Norwin grad takes on criminal justice SkillsUSA competitors in Kentucky
A Norwin High School graduate who wants to be a Pennsylvania State Police trooper competed in a national championship against fellow career and technology students in a test of her law enforcement knowledge.
“The competition was great,” Holley Sanner, 18, of North Huntingdon, said after the competition in the criminal justice contest at the SkillsUSA championships in Louisville, Ky. While she did not win a medal during the June 21-22 event, Sanner said, “I felt really good with everything.”
“It was hard at times since laws in every state are different and the judges had to keep that in mind. I know I made a few mistakes, but I'm really happy with what happened,” said Sanner, who recently graduated from Central Westmoreland Career and Technology Center in New Stanton.
Sanner, the daughter of David and Paula Sanner, competed against about 35 other high school students in a contest featuring a written exam, an interview with two local police officers and an observation test that required her to answer questions about a photo after looking at it for two minutes. The criminal justice competition was one of about 100 separate contests.
SkillsUSA is a national partnership of more than 335,000 students and advisers, working with industry representatives to help prepare students for careers in trade, technical and skilled service occupations.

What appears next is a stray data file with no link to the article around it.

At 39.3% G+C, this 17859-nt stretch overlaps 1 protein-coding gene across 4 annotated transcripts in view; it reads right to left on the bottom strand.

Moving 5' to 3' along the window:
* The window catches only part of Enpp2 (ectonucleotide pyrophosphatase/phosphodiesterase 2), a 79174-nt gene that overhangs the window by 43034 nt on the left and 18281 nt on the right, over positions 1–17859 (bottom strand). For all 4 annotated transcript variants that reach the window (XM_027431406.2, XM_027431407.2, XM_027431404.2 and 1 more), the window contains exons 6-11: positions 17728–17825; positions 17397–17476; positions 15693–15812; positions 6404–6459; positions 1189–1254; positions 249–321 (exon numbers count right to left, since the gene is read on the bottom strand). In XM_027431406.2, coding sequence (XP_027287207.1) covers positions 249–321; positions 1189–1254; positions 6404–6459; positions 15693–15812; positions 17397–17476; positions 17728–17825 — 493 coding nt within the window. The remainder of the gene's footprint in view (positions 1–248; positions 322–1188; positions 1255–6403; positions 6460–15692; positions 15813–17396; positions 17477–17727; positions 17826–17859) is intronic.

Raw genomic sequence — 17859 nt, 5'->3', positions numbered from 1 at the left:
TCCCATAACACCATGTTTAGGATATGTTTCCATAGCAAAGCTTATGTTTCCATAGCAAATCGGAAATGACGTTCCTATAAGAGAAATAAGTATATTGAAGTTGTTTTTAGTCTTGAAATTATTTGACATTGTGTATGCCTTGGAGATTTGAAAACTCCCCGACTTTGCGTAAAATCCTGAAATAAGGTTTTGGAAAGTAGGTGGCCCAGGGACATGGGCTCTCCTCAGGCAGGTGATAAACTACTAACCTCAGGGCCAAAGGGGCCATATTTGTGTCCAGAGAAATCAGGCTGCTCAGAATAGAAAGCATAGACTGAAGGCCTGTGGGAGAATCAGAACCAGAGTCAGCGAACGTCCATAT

Sanner qualified for the national championship by winning the district SkillsUSA competition, then in April took home the gold in the state SkillsUSA competition in Lebanon. As a junior, Sanner won the district competition and placed third in the state competition.
Sanner praised her teachers for helping her succeed at CWCTC and the SkillsUSA competition.
“The program has really helped me a lot. I give all my thanks to my teachers Mr. (Michael) Dortenzo and Mr. (Joseph) Martin for all the help over the past three years, because without them I wouldn't be where I am today,” Sanner said.
“Holley is a superb student and a respectful young woman who deserves to be recognized. We're very proud of her,” Martin said.
CWCTC has had a few students over the past few years compete in the national SkillsUSA Championship, said Eric Westendorf, assistant director. About five years ago, John Sadler, a Penn-Trafford student, reached the national championships in the criminal justice competition, Martin said.
Sanner is scheduled to go through basic training at Fort Leonard Wood in Missouri as a member of the Pennsylvania Army National Guard. She enlisted in September under a delayed-entrance program, but has been training once a month at the National Guard armory on Donohoe Road in Hempfield. After a 10-week basic training program, she will have another 10-week training session to become a military police officer.
She said she has been attracted to law enforcement since she was a youngster.
“When I was little, I wanted to be a K-9 officer,” Sanner said.
Joe Napsha is a Tribune-Review staff writer. Reach him at 724-836-5252 or email@example.com.